18. The stent of claim 17, wherein the first section borders an area of blood flow recirculation or stagnation when the stent is deployed in a blood vessel.
19. The stent of claim 17, wherein the second section borders an area of blood flow recirculation or stagnation when the stent is deployed in a blood vessel.
20. The stent of claim 17, wherein the first sealant layer is dissolvable when the stent is deployed in a blood vessel.
21. The stent of claim 17, wherein the second sealant layer is dissolvable when the stent is deployed in a blood vessel.
22. The stent of claim 16, wherein the first and second sections are of the same size, and wherein the ratio of the number of holes in the first set over the number of holes in the second set is greater than the ratio of the number of holes in the third set over the number of holes in the fourth set.
23. The stent of claim 11, wherein the first sealant layer includes a therapeutic agent.
24. The stent of claim 11, wherein the first sealant layer includes no therapeutic agent.
25. The stent of claim 11, wherein the second sealant layer includes a therapeutic agent.
26. The stent of claim 11, wherein the second sealant layer includes no therapeutic agent.
27. A method of fabricating a stent comprising a body, a layer of therapeutic agent over at least a section of the body and a sealant layer over the layer of therapeutic agent, the method comprising:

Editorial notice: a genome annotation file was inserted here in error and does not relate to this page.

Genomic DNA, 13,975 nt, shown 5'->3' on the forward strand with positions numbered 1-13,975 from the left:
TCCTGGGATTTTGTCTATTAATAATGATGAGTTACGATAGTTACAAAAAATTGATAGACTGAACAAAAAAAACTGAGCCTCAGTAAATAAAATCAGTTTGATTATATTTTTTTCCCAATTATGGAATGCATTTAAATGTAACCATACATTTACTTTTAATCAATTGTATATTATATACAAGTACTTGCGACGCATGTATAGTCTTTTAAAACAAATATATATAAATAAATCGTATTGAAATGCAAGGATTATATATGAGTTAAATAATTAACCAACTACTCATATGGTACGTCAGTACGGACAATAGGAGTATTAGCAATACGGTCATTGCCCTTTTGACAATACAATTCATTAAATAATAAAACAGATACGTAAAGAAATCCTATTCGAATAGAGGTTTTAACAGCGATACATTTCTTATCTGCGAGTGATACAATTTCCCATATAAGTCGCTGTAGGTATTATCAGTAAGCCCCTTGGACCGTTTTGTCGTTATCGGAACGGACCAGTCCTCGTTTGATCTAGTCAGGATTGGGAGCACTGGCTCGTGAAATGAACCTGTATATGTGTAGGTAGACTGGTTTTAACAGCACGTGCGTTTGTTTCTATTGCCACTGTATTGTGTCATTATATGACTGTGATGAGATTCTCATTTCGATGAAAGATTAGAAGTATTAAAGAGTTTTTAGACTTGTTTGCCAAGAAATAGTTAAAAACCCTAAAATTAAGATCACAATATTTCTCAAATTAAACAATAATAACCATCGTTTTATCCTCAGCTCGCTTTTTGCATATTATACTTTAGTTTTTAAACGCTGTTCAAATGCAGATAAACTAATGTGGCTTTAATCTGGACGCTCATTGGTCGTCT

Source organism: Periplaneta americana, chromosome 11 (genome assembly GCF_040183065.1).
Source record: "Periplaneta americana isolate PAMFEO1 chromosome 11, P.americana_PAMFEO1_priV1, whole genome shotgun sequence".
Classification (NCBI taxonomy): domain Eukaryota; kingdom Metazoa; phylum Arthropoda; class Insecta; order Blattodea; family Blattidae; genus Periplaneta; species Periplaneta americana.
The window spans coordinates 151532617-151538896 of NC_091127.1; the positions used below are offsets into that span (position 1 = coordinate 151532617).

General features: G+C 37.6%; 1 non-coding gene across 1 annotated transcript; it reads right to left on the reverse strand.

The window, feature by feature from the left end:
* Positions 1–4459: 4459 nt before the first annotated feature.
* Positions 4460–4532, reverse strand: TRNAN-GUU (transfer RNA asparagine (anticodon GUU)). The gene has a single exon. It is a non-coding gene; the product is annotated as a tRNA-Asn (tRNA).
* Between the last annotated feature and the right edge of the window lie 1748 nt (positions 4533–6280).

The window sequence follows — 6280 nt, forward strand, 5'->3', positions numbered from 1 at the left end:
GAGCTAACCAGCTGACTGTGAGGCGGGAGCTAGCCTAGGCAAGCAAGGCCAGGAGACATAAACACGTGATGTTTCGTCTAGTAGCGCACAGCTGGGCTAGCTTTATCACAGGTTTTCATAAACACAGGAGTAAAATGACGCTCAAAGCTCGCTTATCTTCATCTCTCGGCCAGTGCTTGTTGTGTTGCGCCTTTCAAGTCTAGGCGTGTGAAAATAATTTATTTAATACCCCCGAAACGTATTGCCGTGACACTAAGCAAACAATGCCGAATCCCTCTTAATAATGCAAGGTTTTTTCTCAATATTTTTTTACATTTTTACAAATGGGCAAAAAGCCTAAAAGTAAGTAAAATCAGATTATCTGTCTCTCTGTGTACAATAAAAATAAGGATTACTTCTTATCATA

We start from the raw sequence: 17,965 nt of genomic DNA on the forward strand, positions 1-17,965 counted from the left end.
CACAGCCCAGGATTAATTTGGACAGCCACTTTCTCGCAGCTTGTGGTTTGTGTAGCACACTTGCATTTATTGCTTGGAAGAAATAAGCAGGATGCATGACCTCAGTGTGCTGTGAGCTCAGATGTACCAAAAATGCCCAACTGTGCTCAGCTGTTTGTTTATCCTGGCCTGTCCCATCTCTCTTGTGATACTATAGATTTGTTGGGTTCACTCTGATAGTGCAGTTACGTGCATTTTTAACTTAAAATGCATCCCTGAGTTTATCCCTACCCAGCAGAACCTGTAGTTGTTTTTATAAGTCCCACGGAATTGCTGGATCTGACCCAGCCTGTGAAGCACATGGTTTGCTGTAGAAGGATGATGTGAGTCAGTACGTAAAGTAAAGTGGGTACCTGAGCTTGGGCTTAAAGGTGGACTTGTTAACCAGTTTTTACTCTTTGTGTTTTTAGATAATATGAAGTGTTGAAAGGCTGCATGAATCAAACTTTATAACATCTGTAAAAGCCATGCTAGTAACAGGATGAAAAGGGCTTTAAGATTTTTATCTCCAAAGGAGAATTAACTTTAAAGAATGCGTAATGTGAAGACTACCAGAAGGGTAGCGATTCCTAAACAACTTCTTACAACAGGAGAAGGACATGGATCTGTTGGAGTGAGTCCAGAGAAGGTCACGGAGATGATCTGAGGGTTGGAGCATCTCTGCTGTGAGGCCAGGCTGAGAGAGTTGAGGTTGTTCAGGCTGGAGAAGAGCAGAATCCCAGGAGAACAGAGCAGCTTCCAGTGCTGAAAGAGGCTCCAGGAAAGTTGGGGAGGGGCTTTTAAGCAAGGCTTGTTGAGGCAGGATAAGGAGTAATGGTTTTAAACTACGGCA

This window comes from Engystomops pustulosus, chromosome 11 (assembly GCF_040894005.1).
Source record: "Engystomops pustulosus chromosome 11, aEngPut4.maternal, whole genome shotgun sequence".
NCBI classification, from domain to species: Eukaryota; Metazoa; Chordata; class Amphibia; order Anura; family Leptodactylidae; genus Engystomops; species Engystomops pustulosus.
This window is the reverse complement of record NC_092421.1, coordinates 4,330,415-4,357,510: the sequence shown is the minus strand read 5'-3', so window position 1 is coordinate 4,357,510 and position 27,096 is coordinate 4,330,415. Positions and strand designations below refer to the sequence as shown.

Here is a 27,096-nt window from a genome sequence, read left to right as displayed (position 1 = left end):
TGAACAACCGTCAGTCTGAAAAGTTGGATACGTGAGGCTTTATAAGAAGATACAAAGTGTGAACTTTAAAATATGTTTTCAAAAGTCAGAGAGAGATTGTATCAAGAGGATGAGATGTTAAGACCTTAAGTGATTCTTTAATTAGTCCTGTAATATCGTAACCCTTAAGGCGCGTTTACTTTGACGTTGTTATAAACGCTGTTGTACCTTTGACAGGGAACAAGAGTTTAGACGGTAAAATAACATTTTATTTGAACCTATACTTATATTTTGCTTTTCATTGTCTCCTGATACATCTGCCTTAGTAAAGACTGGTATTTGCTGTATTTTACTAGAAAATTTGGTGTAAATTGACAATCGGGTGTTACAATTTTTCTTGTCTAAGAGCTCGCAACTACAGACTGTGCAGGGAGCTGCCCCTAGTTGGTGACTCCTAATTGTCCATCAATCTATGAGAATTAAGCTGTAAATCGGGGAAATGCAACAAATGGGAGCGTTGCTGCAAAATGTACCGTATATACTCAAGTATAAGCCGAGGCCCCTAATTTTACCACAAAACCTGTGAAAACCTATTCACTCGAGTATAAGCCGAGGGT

using a pulsed laser beam to drill a through hole through the sealant layer, wherein the hole allows release of the therapeutic agent of the therapeutic agent layer through the through hole when the stent is deployed in a blood vessel, and wherein the pulsed laser beam has a pulse duration of less than one picosecond.
28. The method of claim 27, wherein a wavelength of the pulsed beam is less than or equal to 800 nm.
29. The method of claim 27, wherein a repetition rate of the laser is 10 to 100 kHz.
30. A method of fabricating a stent comprising a body, a first layer of therapeutic agent over at least a section of the body, a first sealant layer over the first layer of therapeutic agent, a second layer of therapeutic agent over the first sealant layer, and a second sealant layer over the second layer of therapeutic agent, the method comprising:
using a pulsed laser beam to drill a hole through at least one of the second sealant layer, the second layer of therapeutic agent, and the first sealant layer, wherein the pulsed laser beam has a pulse duration of less than one picosecond.
31. The method of claim 30, wherein the hole extends through the second sealant layer to reach the second therapeutic agent layer.
32. The method of claim 31, further comprising using a pulsed laser beam to drill another hole that extends through the second sealant layer, the second therapeutic agent layer, and the first sealant layer to reach the first therapeutic agent layer.